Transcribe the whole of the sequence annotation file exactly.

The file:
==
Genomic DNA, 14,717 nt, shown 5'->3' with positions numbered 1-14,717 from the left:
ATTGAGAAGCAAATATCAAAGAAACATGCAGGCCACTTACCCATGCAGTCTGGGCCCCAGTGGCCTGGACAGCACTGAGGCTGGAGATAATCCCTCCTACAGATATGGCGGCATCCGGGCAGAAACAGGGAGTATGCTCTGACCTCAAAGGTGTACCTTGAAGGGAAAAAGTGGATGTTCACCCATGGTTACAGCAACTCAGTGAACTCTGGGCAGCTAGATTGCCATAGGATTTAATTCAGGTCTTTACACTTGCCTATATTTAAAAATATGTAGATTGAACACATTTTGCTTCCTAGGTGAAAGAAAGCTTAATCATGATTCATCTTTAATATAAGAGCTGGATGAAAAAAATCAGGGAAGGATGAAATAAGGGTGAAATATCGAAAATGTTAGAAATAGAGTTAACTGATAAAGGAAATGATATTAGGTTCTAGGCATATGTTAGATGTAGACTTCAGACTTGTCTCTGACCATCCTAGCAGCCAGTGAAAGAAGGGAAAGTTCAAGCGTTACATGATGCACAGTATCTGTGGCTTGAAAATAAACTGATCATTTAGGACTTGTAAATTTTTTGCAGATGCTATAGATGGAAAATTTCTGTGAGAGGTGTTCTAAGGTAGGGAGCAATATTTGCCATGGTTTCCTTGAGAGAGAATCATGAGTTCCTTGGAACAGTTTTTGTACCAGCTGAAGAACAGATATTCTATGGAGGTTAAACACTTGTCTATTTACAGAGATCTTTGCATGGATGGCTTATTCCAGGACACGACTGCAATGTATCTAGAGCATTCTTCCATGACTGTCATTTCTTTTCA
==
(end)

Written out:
Genomic DNA, 14,717 nt, shown 5'->3' with positions numbered 1-14,717 from the left:
ATTGAGAAGCAAATATCAAAGAAACATGCAGGCCACTTACCCATGCAGTCTGGGCCCCAGTGGCCTGGACAGCACTGAGGCTGGAGATAATCCCTCCTACAGATATGGCGGCATCCGGGCAGAAACAGGGAGTATGCTCTGACCTCAAAGGTGTACCTTGAAGGGAAAAAGTGGATGTTCACCCATGGTTACAGCAACTCAGTGAACTCTGGGCAGCTAGATTGCCATAGGATTTAATTCAGGTCTTTACACTTGCCTATATTTAAAAATATGTAGATTGAACACATTTTGCTTCCTAGGTGAAAGAAAGCTTAATCATGATTCATCTTTAATATAAGAGCTGGATGAAAAAAATCAGGGAAGGATGAAATAAGGGTGAAATATCGAAAATGTTAGAAATAGAGTTAACTGATAAAGGAAATGATATTAGGTTCTAGGCATATGTTAGATGTAGACTTCAGACTTGTCTCTGACCATCCTAGCAGCCAGTGAAAGAAGGGAAAGTTCAAGCGTTACATGATGCACAGTATCTGTGGCTTGAAAATAAACTGATCATTTAGGACTTGTAAATTTTTTGCAGATGCTATAGATGGAAAATTTCTGTGAGAGGTGTTCTAAGGTAGGGAGCAATATTTGCCATGGTTTCCTTGAGAGAGAATCATGAGTTCCTTGGAACAGTTTTTGTACCAGCTGAAGAACAGATATTCTATGGAGGTTAAACACTTGTCTATTTACAGAGATCTTTGCATGGATGGCTTATTCCAGGACACGACTGCAATGTATCTAGAGCATTCTTCCATGACTGTCATTTCTTTTCA